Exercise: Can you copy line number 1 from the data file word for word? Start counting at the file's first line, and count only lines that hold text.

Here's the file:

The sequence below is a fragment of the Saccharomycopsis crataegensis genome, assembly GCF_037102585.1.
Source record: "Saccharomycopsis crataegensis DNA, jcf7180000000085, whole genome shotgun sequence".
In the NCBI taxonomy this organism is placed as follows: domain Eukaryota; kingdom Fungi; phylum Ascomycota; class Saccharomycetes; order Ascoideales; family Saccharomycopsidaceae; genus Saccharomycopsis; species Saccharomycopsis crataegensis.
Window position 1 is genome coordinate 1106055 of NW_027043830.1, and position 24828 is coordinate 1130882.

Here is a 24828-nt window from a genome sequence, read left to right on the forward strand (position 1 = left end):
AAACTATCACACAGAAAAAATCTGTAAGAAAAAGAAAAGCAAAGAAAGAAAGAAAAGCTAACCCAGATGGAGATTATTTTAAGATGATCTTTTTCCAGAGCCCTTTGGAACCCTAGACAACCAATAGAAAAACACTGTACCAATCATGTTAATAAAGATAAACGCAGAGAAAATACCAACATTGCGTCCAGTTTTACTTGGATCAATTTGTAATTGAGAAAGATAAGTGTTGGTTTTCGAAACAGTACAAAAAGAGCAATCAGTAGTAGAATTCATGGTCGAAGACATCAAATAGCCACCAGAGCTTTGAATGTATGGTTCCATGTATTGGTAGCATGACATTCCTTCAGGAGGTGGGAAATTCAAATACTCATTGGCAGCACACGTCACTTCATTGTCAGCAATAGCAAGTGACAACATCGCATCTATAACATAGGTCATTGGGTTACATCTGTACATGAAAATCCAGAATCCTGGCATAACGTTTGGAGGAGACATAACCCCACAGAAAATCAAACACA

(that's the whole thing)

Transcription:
The sequence below is a fragment of the Saccharomycopsis crataegensis genome, assembly GCF_037102585.1.